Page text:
Trams, shopping and bakeries in Grenoble

I was impressed with the tram network in Grenoble which is fairly new and very efficient. Tram tickets are easy to buy in Grenoble – the machines have about four languages to choose from including English. It’s possible to buy tickets for the week, month or year. I went for a 10 trip card that lasts for 10 trips and costs €11.90. You have to validate your card before you get on the tram and then that stamp allows you to travel by tram and bus for up to an hour. When you change you should validate your ticket again but if it’s with the hour then there is no cost. The trams (when not on strike) are very reliable and relatively clean.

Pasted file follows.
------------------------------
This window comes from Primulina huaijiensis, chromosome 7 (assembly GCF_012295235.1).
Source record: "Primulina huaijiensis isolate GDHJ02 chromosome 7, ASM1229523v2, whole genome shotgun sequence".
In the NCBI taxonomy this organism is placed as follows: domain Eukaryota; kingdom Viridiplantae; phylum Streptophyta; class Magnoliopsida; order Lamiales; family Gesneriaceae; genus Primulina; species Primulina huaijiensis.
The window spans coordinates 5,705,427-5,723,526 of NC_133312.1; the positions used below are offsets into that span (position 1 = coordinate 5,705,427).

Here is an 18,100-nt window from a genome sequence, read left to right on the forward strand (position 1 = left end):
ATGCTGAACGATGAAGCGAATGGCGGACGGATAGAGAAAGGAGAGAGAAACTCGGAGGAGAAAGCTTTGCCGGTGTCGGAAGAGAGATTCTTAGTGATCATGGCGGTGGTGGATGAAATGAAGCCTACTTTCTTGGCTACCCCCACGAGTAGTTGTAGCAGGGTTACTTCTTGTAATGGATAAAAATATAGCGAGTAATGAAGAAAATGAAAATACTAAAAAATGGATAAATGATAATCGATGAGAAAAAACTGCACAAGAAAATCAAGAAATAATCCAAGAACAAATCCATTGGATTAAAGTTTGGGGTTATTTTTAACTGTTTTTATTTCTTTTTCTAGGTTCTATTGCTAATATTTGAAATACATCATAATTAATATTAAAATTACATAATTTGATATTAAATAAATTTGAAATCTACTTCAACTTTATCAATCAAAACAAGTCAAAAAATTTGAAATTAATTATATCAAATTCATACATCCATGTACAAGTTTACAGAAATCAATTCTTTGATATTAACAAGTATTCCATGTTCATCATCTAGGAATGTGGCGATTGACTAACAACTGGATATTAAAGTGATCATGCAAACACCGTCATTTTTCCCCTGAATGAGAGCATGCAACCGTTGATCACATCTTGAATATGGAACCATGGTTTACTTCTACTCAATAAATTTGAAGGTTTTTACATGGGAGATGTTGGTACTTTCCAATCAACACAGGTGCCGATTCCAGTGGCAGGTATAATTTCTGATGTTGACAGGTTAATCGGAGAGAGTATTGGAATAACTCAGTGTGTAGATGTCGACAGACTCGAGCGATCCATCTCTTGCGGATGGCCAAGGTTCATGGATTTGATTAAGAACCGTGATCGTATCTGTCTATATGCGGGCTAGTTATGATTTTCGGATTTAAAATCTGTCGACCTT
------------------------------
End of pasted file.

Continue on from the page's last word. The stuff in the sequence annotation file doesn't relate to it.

It turns out that the large shopping centre called Grand Place isn’t open on Sundays. It looked ominous as we arrived in the somewhat deserted area on the tram and a brief look round confirmed it was perhaps a wasted tram journey. So we headed back into the centre and grabbed a sandwich from Bourbon a bakery in Place Notre-Dame (Notre-Dame Square) and then a large ice cream from Punto Gusto. It seems that cafes and boulangeries in Grenoble are generally open on Sundays. With a tremendous amount of sugar coursing through our veins we walked up the hill to the Musée Dauphinois and took in the views of Grenoble. It’s only about an eighth of the way up the hill but it was enough for us and we headed back to scoff bread and drink wine in K’s student residence.

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